The Wonder Of #CRMethodsChat

I have been running a creative research methods Twitter chat most months since May 2019. It lasts for an hour, usually on a Tuesday, and the time varies from 8am to 7pm BST/GMT to try to accommodate people in as many time zones as possible. The chat is often very lively, with a mix of regular chatters and new people. I have also heard from a number of people who appreciate the chat but prefer to lurk rather than to join in. A regular chatter recently described it to me as ‘a very special community of people’, and I would agree: a friendly, creative, supportive bunch, all ready to share ideas and learn more about creative research methods.

In recent months I have hosted all the chats from my own office, but before the pandemic I often hosted chats from hotel rooms in various countries and once even from a train in Ireland (Iarnród Éireann have great wi-fi). After each chat I curate the tweets, and any relevant links, into a Wakelet for those who couldn’t attend at the time. Chats to date, with links for any you would like to follow up, are:

14 May 2019 Inaugural Twitter chat about creative research methods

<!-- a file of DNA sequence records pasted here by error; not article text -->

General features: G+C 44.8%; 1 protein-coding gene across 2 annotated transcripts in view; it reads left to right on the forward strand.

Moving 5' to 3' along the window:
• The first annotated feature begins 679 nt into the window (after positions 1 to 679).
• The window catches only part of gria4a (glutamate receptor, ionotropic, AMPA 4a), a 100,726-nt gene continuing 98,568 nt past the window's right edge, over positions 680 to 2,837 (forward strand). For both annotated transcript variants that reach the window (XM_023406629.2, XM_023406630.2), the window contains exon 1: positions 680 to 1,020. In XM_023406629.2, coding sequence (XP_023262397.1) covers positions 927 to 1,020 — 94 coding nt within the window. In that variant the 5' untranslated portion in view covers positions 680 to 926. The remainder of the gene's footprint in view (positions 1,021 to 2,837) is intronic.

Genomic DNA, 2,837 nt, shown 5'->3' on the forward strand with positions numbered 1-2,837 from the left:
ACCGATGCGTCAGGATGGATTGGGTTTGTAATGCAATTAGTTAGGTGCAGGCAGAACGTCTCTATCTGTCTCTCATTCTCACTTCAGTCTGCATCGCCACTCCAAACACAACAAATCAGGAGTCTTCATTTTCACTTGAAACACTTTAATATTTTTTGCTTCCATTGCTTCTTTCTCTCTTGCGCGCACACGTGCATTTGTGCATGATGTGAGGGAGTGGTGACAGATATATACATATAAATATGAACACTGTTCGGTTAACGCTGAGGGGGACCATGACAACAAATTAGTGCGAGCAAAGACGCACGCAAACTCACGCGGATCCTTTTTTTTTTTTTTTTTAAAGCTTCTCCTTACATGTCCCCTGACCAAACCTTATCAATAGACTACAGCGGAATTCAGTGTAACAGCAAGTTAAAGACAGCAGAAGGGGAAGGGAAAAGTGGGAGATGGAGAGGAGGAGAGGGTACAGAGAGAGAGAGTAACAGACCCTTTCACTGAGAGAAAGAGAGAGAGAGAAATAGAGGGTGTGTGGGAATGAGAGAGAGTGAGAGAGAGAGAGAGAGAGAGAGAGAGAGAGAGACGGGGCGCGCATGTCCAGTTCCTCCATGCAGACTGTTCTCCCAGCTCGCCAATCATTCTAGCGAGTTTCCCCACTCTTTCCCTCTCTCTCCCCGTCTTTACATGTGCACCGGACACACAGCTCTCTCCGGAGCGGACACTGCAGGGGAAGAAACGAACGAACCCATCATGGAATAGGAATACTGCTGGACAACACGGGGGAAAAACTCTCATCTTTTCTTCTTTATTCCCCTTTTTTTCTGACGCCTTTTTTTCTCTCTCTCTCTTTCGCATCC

11 June 2019 Creative methods of data analysis

9 July 2019 Creative methods of dissemination

10 September 2019 Visual research methods

8 October 2019 Embodied research methods

12 November 2019 Using social media creatively in research

14 January 2020 The future of research methods over the next 10 years

11 February 2020 Performative research methods

30 June 2020 Participatory textile making as a creative research method with co-hosts @StitchingTgthr and Amy Twigger-Holroyd

21 July 2020 Teaching creative research methods online

15 September 2020 Using online methods in research and teaching

20 October 2020 Remixing research methods with co-host Nikki Pugh

17 November 2020 Research ethics in a pandemic with co-host Christina Silver

8 December 2020 Creative and collaborative research with co-hosts Narelle Lemon and Janet Salmons

28 January 2021 Creative writing for social research with co-host Richard Phillips